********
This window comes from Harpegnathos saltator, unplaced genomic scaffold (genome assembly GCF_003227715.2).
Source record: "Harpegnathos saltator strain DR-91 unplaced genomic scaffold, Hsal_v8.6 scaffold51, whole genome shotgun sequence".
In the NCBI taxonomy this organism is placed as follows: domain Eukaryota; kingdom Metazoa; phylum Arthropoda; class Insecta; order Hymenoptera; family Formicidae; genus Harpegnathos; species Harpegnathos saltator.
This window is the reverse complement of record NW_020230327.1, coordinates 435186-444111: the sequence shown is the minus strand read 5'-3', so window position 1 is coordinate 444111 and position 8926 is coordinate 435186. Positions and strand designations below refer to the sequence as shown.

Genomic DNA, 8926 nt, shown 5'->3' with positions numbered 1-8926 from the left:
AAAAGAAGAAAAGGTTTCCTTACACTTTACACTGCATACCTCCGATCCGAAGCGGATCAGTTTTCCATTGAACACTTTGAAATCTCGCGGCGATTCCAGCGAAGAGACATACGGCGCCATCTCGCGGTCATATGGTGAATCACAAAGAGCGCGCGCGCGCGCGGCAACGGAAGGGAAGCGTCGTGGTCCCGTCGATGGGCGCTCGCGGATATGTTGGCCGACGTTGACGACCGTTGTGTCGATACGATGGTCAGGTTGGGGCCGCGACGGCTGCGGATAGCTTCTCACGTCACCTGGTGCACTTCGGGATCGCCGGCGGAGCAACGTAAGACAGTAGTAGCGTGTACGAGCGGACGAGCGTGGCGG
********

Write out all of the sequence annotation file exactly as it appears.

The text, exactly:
This window comes from Harpegnathos saltator, unplaced genomic scaffold (genome assembly GCF_003227715.2).
Source record: "Harpegnathos saltator strain DR-91 unplaced genomic scaffold, Hsal_v8.6 scaffold51, whole genome shotgun sequence".
In the NCBI taxonomy this organism is placed as follows: domain Eukaryota; kingdom Metazoa; phylum Arthropoda; class Insecta; order Hymenoptera; family Formicidae; genus Harpegnathos; species Harpegnathos saltator.
This window is the reverse complement of record NW_020230327.1, coordinates 435186-444111: the sequence shown is the minus strand read 5'-3', so window position 1 is coordinate 444111 and position 8926 is coordinate 435186. Positions and strand designations below refer to the sequence as shown.

Genomic DNA, 8926 nt, shown 5'->3' with positions numbered 1-8926 from the left:
AAAAGAAGAAAAGGTTTCCTTACACTTTACACTGCATACCTCCGATCCGAAGCGGATCAGTTTTCCATTGAACACTTTGAAATCTCGCGGCGATTCCAGCGAAGAGACATACGGCGCCATCTCGCGGTCATATGGTGAATCACAAAGAGCGCGCGCGCGCGCGGCAACGGAAGGGAAGCGTCGTGGTCCCGTCGATGGGCGCTCGCGGATATGTTGGCCGACGTTGACGACCGTTGTGTCGATACGATGGTCAGGTTGGGGCCGCGACGGCTGCGGATAGCTTCTCACGTCACCTGGTGCACTTCGGGATCGCCGGCGGAGCAACGTAAGACAGTAGTAGCGTGTACGAGCGGACGAGCGTGGCGG